A Mongolian Yak Festival

Unlike the Khatgal Naadam that we attended the previous week, the town's Yak Festival was a little bit more low key in terms of foreign tourist numbers. The only tourists in attendance were the ones, like us, who happened to be in Khatgal at the time. We had found out about the event from our horse trekking guide Munkhsukh who was extremely excited to show off his (and his yaks') skills.

The mood at the yak festival was extremely upbeat and light-hearted, unlike Naadam which was a little more serious. In fact, it seemed like Khatgal residents had basically gathered to laugh at the town men who spent the afternoon trying to get their yaks to do things that yaks don't really want to do. To add to the humour of the day, many (maybe most) of the men were inebriated. The festival kicked off with a song and dance cultural show, performed by the local youth before proceeding to the yak-based entertainment. Here is a summary of the yak festival's events:

Random Yak Mounting
This may not have been an officially sanctioned event, but once every few minutes someone would mount an unruly yak, run around the festival grounds and get thrown off. This event was particularly popular with the spectators. Yak Racing
Yak racing was by far the highlight of the festival. Basically the yaks are slowly herded to the outskirts of the festival grounds. They are surrounded by jeeps and men on horseback and forced to begin by a slow advancing of the vehicles. None of the yaks move. The jeeps and riders get closer and honk/yell at the yaks. The yaks begin to scatter in various directions. Most of them are not running in the direction of the finish line. Most of them are not running at all, they are walking, slowly or grazing. Several minutes later a few yaks appear at the finish line to claim their titles. Most of the yaks do not finish the race. Yak Polo
Mounted on their yaks, equipped with wooden mallets and plastic construction hats, the local men attempted to play a polo match. As with the racing, the yaks ignored commands from their riders. Many yaks stopped to graze. Occasionally a yak sprinted off in anger. Surprisingly many goals were scored, all in what seemed like slow-motion. Yak Beauty Pageant
We weren't sure if it was the yaks or their riders on display, but everyone looked lovely. Medals were handed out in vast quantities (including gold and silver medals in the in the two-team polo tournament). Of course, there was also a wrestling tournament because no Mongolian festival would be complete without a wrestling tournament.

Khövsgöl Horse Trekking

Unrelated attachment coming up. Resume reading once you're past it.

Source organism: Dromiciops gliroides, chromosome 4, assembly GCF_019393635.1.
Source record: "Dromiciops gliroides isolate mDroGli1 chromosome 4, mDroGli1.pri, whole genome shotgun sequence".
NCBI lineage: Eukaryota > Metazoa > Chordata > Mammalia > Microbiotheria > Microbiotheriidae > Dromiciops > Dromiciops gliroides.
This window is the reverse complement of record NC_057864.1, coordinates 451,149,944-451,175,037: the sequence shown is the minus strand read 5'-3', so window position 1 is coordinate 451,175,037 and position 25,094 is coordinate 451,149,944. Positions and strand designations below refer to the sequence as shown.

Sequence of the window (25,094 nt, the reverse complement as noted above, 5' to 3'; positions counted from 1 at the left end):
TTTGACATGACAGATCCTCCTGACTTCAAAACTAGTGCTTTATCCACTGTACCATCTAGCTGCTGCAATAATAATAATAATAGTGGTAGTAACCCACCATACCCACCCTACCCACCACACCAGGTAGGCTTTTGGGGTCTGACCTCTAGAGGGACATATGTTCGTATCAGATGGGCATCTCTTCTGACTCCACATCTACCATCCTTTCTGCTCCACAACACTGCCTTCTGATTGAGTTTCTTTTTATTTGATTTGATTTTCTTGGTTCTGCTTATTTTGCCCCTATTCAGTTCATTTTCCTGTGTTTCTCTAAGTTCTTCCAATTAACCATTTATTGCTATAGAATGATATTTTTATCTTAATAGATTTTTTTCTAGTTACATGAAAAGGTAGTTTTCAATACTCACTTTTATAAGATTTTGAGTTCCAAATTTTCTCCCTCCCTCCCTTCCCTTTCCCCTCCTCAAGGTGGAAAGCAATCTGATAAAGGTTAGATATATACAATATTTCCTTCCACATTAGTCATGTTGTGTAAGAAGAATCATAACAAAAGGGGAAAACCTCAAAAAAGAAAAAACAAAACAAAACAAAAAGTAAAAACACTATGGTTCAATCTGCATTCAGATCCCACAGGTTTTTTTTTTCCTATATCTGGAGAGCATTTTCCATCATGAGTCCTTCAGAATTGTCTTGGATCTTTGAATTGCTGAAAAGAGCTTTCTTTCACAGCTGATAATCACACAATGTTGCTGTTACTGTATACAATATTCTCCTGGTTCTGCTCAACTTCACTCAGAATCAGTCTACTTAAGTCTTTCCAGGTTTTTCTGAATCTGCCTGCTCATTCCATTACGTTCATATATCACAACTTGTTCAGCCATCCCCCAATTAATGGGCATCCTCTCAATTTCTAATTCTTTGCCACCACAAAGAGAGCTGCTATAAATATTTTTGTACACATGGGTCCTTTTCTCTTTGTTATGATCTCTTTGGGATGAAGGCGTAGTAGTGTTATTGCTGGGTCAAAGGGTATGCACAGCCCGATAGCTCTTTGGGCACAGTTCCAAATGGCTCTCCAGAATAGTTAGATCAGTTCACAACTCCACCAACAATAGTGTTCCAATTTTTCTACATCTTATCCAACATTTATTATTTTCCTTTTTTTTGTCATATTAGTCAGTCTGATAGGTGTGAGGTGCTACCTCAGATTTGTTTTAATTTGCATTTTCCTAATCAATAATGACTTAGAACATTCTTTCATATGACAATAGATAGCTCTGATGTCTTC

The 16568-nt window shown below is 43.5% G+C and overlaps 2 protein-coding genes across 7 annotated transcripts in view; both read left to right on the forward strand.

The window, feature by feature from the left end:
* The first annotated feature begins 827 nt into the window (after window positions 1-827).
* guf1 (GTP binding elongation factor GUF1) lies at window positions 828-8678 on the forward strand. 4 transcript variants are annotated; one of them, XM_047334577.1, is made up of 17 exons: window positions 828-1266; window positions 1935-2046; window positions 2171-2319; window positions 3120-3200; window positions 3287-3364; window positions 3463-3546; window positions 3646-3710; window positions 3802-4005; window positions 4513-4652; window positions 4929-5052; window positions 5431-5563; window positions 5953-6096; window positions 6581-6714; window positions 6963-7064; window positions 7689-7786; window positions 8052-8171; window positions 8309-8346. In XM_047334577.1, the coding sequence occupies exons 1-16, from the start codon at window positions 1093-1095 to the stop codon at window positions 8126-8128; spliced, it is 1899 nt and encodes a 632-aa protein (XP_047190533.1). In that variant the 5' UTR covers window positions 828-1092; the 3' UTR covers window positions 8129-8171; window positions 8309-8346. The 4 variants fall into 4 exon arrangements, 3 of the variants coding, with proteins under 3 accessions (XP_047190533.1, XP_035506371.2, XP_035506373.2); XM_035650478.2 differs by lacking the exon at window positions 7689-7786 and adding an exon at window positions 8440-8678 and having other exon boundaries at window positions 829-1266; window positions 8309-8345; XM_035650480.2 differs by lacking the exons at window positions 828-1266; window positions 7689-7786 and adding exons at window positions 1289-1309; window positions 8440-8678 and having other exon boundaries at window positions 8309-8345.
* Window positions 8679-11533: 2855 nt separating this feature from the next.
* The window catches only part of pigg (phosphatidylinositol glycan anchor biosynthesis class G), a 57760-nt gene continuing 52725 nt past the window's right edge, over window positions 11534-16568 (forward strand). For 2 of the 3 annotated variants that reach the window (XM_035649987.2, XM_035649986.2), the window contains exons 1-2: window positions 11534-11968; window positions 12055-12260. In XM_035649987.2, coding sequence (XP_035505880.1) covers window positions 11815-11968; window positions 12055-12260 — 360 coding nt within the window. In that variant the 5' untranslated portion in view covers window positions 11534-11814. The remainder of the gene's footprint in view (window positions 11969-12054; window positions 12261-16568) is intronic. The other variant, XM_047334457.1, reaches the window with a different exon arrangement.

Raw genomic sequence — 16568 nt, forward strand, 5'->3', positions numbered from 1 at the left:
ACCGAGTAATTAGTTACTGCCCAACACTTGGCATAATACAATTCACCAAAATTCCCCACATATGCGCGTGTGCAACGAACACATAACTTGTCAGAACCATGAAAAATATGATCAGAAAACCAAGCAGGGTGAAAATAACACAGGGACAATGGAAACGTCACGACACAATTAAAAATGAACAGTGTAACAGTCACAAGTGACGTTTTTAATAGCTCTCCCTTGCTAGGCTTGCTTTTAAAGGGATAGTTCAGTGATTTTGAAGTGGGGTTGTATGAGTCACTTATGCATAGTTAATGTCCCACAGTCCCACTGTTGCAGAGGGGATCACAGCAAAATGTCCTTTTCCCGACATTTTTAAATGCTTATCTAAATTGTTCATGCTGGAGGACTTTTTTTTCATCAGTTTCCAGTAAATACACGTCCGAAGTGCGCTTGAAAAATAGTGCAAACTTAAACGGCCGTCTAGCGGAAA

As with all non-horse riders, we were pretty confident about our ability to sit on a horse for long periods of time. Our five day trip was actually a compromise from what we had hoped would be a longer one. We left from Khatgal with Juliette and Thibault who had agreed to share with us all of their camping equipment and a 3-person tent (for the four of us). It took about one minute for us to realise intellectually and physically that we were all terrible terrible riders. After a few hours on the horses we were seriously wondering if we would last through five days of riding. Not to mention that comfort was the last consideration in the conception of the Mongolian horse saddle. Our father and son guides, Munkhsukh and Sukhbat found our pain amusing but must of also found us to be annoyingly incompetent. When Thibault got off his horse and refused to continue riding they laughed courteously but soon forced him back on his horse despite a sincere objection on his part. Juliette, Yann and I fared a little bit better on our wooden saddles but 13 year-old Sukhbat found it hilarious to get our horses running and listen to us yelp while trying ineffectively to slow down. Due to what I like to think were my superior riding skills (and not my physique), I got the nickname Mongol-Malie (Mongol for Mongolian horse-riding skills, Malie from the mispronunciation of Emilie), consequently, I tried to hide my discomfort to the best of my abilities (but I was really really uncomfortable pretty much the whole time). We cooked our own meals, mostly vegetarian, mostly terrible. We were dealing with the meager spice/salt supplies that we had purchased in Mörön. One evening Munkhsukh collected wild garlic and made fried garlic flat breads, this was by far our best meal. Once the four of us would go to bed, we discovered, our guides would secretly get up and cook their own second meal, including the meat that was absent in our dishes. Despite multiple groups of foreign tourists heading out from Khatgal, we did not run into anyone for the first few days of our trip. We were led through what seemed like difficult terrain, sometimes having to dismount from our horses as they sank into swampy ground. Yann impeccably timed an acute sickness for the second day of our trek. I tried to get us to stop for the day but I was overruled (including by Yann himself), although we did get a longer rest at an isolated ger camp. The two resident children observed Yann as he sprawled himself out in the sun (I'm sure the sight of a dopey tourists struggling on a trek was not an unusual sight). Yann silently and unenergetically plodded along and I kept looking back at him half-expecting that he would be on lying the ground, having fallen off his horse. Munkhsukh also seemed to be looking out for Yann and we set up camp that night, I suspect, a little bit earlier than we normally would have. Huge Munkhsukh and tiny Sukhbat were great travel companions. With little in the way of English skills they still laughed, joked and even sang with us and had no trouble telling us what to do. It was especially nice to watch them work so lovingly together. Munkhsukh seemed to be genuinely proud of his young son who, although a lot smaller, could speak better English, could figure out our cameras with greater ease and might face a far different future than his own. One afternoon Sukhbat happily showed us a huge scab on his elbow which he had earned falling of his horse in a Naadam race. We ate together and set up camp together every night, and on our last night they even invited us for the second dinner (which included dried yak meat). The five days included varied and impressive scenery and we saw much more than we could have by jeep or on foot (at least we liked to tell ourselves this, because traveling by jeep or on foot would have been far more comfortable). Despite our discomfort on our saddles, the days were getting easier and easier as we got used to riding. The terrain also became easier to navigate as it flattened out around Khövsgöl Lake where we spent our last two nights. On our fifth and last day of horse-trekking we got up early and, encouraged by our guides, traveled back to Khatgal at a fairly brisk pace. It turned out that we were racing back in order to get to the Khatgal Yak Festival on time. We were dropped off at at Munkhsukh's home where we were warmly welcomed by his wife and daughter. We were then rushed off to the festival, to finish our last day together as a trekking group.